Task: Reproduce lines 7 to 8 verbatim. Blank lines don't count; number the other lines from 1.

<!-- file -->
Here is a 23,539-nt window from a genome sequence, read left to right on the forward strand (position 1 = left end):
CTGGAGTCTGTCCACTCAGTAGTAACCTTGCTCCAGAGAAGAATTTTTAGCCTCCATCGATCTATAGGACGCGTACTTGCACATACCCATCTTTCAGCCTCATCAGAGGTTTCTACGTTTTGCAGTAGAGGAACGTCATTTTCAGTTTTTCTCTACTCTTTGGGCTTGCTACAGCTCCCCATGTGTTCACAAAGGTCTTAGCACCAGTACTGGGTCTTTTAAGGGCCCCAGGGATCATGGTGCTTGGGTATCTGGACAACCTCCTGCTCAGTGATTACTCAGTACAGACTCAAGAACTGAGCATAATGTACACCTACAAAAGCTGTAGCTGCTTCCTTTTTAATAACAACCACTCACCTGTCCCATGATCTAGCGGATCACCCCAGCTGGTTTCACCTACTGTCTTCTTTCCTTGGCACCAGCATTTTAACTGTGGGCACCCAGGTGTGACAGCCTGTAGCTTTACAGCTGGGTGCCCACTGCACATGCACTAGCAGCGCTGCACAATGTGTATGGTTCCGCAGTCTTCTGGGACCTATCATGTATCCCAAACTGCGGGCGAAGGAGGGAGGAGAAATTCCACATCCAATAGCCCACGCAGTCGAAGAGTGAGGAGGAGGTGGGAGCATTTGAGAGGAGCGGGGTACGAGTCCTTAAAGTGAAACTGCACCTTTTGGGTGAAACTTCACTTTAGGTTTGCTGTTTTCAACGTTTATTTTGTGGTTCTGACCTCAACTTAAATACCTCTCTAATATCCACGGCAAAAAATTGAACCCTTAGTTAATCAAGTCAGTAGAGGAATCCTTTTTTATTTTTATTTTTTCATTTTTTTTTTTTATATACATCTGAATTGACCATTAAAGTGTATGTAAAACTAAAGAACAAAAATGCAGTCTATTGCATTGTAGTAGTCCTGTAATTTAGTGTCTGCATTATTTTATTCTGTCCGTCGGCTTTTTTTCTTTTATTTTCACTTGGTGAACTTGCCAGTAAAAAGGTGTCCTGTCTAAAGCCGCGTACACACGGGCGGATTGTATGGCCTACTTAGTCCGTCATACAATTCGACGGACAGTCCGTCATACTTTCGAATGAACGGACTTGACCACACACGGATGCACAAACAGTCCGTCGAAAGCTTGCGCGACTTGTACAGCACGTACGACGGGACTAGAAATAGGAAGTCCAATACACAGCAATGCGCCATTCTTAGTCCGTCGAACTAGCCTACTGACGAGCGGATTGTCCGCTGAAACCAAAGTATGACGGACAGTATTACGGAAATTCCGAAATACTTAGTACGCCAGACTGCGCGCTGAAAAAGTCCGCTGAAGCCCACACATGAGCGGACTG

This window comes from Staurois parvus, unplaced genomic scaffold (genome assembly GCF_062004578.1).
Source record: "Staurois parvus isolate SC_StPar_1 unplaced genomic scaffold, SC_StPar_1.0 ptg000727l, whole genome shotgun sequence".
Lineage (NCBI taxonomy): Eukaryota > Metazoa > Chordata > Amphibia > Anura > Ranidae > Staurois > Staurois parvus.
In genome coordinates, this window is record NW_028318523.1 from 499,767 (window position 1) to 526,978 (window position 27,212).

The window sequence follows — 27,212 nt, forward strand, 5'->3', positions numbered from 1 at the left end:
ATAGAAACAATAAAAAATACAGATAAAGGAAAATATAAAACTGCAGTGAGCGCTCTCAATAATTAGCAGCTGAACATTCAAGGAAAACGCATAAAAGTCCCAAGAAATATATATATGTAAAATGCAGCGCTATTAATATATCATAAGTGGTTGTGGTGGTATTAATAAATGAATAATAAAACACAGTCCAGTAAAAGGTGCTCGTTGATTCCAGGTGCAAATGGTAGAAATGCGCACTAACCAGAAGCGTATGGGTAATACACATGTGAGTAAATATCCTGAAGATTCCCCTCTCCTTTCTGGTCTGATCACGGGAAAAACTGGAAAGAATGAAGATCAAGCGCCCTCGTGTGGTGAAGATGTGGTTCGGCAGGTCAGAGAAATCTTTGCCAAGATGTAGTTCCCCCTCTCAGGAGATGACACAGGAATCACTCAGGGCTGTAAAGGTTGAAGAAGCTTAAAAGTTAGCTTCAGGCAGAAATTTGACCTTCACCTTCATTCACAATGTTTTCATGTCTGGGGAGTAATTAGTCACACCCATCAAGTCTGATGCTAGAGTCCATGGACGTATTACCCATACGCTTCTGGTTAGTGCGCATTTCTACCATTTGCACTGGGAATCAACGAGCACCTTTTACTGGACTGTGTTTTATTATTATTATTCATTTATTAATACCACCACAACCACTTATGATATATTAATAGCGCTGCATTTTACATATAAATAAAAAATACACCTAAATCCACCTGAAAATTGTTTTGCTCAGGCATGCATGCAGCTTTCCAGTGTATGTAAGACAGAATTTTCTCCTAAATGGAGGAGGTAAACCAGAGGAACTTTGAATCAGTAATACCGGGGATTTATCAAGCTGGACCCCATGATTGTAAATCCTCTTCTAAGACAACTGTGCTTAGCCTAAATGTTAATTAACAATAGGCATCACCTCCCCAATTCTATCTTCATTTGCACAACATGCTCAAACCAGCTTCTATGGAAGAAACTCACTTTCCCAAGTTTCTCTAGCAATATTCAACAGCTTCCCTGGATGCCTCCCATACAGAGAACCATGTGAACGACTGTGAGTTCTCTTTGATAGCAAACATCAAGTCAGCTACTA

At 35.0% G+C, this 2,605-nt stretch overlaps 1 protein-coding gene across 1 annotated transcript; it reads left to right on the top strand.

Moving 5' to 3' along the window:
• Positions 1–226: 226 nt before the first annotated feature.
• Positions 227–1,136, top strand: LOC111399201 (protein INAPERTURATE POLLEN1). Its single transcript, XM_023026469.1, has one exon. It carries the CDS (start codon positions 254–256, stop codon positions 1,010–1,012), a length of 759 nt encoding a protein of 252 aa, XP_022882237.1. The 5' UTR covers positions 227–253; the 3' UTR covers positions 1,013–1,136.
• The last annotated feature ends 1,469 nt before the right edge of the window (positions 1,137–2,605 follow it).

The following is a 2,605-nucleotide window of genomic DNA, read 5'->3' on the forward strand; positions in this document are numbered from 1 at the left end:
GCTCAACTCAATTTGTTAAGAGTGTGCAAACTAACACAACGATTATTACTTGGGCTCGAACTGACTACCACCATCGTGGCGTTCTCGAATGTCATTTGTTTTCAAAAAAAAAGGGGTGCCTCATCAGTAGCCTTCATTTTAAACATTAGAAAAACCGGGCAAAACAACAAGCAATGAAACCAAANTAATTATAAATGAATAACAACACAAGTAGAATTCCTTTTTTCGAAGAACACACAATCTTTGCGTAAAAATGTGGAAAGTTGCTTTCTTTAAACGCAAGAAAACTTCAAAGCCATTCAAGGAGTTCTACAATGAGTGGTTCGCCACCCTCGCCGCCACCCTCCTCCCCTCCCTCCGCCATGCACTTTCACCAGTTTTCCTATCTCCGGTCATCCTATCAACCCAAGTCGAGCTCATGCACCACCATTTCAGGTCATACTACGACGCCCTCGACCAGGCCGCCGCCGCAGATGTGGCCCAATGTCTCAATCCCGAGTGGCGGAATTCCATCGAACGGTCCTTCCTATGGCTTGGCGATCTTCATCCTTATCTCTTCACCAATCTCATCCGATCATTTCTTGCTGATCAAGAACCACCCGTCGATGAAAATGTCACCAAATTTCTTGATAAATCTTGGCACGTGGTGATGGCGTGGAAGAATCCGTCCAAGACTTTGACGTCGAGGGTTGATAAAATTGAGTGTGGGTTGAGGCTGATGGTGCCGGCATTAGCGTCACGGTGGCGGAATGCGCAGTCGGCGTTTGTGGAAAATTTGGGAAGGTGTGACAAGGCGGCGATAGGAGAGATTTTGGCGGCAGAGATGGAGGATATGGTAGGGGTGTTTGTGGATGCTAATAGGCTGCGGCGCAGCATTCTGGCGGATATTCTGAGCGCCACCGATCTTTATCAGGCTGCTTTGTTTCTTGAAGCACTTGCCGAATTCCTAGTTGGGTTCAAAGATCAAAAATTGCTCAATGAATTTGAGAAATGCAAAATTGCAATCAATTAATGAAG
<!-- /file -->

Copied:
The window sequence follows — 27,212 nt, forward strand, 5'->3', positions numbered from 1 at the left end:
ATAGAAACAATAAAAAATACAGATAAAGGAAAATATAAAACTGCAGTGAGCGCTCTCAATAATTAGCAGCTGAACATTCAAGGAAAACGCATAAAAGTCCCAAGAAATATATATATGTAAAATGCAGCGCTATTAATATATCATAAGTGGTTGTGGTGGTATTAATAAATGAATAATAAAACACAGTCCAGTAAAAGGTGCTCGTTGATTCCAGGTGCAAATGGTAGAAATGCGCACTAACCAGAAGCGTATGGGTAATACACATGTGAGTAAATATCCTGAAGATTCCCCTCTCCTTTCTGGTCTGATCACGGGAAAAACTGGAAAGAATGAAGATCAAGCGCCCTCGTGTGGTGAAGATGTGGTTCGGCAGGTCAGAGAAATCTTTGCCAAGATGTAGTTCCCCCTCTCAGGAGATGACACAGGAATCACTCAGGGCTGTAAAGGTTGAAGAAGCTTAAAAGTTAGCTTCAGGCAGAAATTTGACCTTCACCTTCATTCACAATGTTTTCATGTCTGGGGAGTAATTAGTCACACCCATCAAGTCTGATGCTAGAGTCCATGGACGTATTACCCATACGCTTCTGGTTAGTGCGCATTTCTACCATTTGCACTGGGAATCAACGAGCACCTTTTACTGGACTGTGTTTTATTATTATTATTCATTTATTAATACCACCACAACCACTTATGATATATTAATAGCGCTGCATTTTACATATAAATAAAAAATACACCTAAATCCACCTGAAAATTGTTTTGCTCAGGCATGCATGCAGCTTTCCAGTGTATGTAAGACAGAATTTTCTCCTAAATGGAGGAGGTAAACCAGAGGAACTTTGAATCAGTAATACCGGGGATTTATCAAGCTGGACCCCATGATTGTAAATCCTCTTCTAAGACAACTGTGCTTAGCCTAAATGTTAATTAACAATAGGCATCACCTCCCCAATTCTATCTTCATTTGCACAACATGCTCAAACCAGCTTCTATGGAAGAAACTCACTTTCCCAAGTTTCTCTAGCAATATTCAACAGCTTCCCTGGATGCCTCCCATACAGAGAACCATGTGAACGACTGTGAGTTCTCTTTGATAGCAAACATCAAGTCAGCTACTA